Pittsburgh-made lawn game 7 Birds is taking flight
August 13, 2016 12:00 AM
Players enjoy a game of 7 Birds at the Bakery Square Urban Beach Party last month.
A set of pins and caps for the made-in-Pittsburgh 7 Birds lawn bowling game.
James Lomuscio, creator of the 7 Birds outdoor game: "We're selling them about as quickly as we can build them."
By Adrian McCoy / Pittsburgh Post-Gazette
In the middle of a summer gripped by Pokemon Go fever, it’s charming to see a next-generation lawn game captivate players.
The game — 7 Birds — is a homegrown lawn bowling game similar to bocce or boule, although the rules and scoring are different. It’s the brainchild of James Lomuscio of Highland Park. A transplant from Weston, Conn., he is co-founder and CEO of Pittsburgh-based Hability, a company that provides medical software to organize and automate doctor-patient communication and follow-up.
But games have always been an avocation for him.
“I really enjoy creating them. It’s like you're building a puzzle for someone else to solve,” he said. “A good game is a puzzle that never plays the same way twice.”
He has invented several games — mostly sport and board games.
“I would dream it up, spend a Saturday going out to a hardware store putting the pieces together for it, and then go play it,” he said.
Post-Ball is a bat-and-ball game he made up several years ago and still plays regularly with friends.
But 7 Birds is the first of his inventions to make it from concept to product stage. The rules are simple and few: Either two players or two teams can compete. There are seven wooden pegs, or “Birds,” that are painted red on one end and blue on the other. They’re arranged on the ground in a hexagon. The objective is to knock over the pegs with another wooden peg — the “stone.” The game starts with caps on top of each pin. Once they’re knocked over, the caps are removed and the pin is placed in a standing position with the red or blue end facing up, depending on which team knocked it over. The game continues until all seven Birds have been knocked down for the first time. The final score is always equal to seven.
While 7 Birds is easy to learn, it’s also a complex game of strategy. The pins are set up where they fall, making an ever-changing playing field. Where it's played — on low or tall grass, a smooth surface or sand — also affects the way the pins fall and rearrange themselves. The player has to analyze these patterns and make the most effective moves, thinking through which ones to aim for.
“It fits into that category where it’s minutes to learn and [a] lifetime to master,” Mr. Lomuscio said. “The more you play, the more you see or understand it.
“The game can swing from favoring one player to the other in one turn. Like chess, it's often more important where your pieces are, not how many you have.”
The game appeals to kids and adults, but because of the strategy elements, it’s best suited for ages 9 and older. Mr. Lomuscio said a few physical education teachers have bought the game for their classes not only because it teaches dexterity and hand-eye coordination but also strategic planning and thinking out moves in advance.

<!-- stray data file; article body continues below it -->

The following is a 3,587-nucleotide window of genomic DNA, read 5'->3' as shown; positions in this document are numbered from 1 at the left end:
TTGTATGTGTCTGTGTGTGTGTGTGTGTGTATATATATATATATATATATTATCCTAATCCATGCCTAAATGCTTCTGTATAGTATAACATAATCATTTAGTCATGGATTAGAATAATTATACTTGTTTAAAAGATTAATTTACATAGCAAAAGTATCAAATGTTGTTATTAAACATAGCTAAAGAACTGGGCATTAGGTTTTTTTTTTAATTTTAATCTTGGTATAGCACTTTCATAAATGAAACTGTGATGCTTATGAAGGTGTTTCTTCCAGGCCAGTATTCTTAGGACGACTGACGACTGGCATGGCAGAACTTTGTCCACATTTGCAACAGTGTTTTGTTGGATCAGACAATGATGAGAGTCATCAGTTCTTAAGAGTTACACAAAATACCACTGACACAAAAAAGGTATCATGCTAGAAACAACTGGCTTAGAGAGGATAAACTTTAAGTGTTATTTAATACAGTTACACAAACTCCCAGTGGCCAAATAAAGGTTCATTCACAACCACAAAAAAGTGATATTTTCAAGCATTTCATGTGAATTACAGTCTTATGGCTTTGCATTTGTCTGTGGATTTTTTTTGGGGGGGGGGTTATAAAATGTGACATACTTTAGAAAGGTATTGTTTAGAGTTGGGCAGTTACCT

It’s “a Pittsburgh game through and through,” Mr. Lomuscio said.
Each set is made locally and by hand, painted in his living room and assembled at maker spaces like TechShop and HackPittsburgh.
The game is portable and travels easily to picnics, parks, tailgating parties or the beach.
And “you can play it in a small Pittsburgh backyard,” its creator said.
The game is a team effort. Mr. Lomuscio designed the game play and pieces. The wood carrying crate/carrying case was designed by Thorin Tobiassen. Toy industry consultant Maclain Eardley is developing the strategy to get the game marketed and into stores.
“We own the game cooperatively,” Mr. Lomuscio said. “It’s an experiment in cooperative entrepreneurship.”
Because everything is handmade, it’s a labor intensive process. Mr. Lomuscio had to scour six different home improvement stores to get enough dowels to make pegs for a production run.
“We’re selling them about as quickly as we can build them,” he said.
Their goal, because all the partners have full-time careers, is to license the game to a larger manufacturer/distributor.
“We’d like to see this grow beyond our own capabilities to make them.”
Earlier this summer, they started selling 7 Birds [$40] online through the 7 Birds Facebook page and at several local toy stores, including Learning Express in Bakery Square, S.W. Randall Toyes and Giftes, Phantom of the Attic in Oakland, and Games Unlimited in Squirrel Hill.
They’re also thinking about developing a tabletop version of the game.
Many have had a chance to test their skills at 7 Birds at several public events this summer, including Open Streets, the Bakery Square Urban Beach Party and the Come Out & Play Festival in New York. It will be among the featured games at City of Play’s Come Out & Play Pittsburgh event Oct. 1.
As an avid maker and game player, Mr. Lomuscio is glad to see people enjoying a new iteration of lawn bowling in a digital world.
“It’s not that I dislike digital. I’m not one of those guys who hates on Pokemon Go. I played that for a little bit,” he said. “But I think there’s something that even augmented reality, virtual reality and video games can’t touch — those kinds of experiences afforded by physical games. It’s important to get out there and play with other people.”
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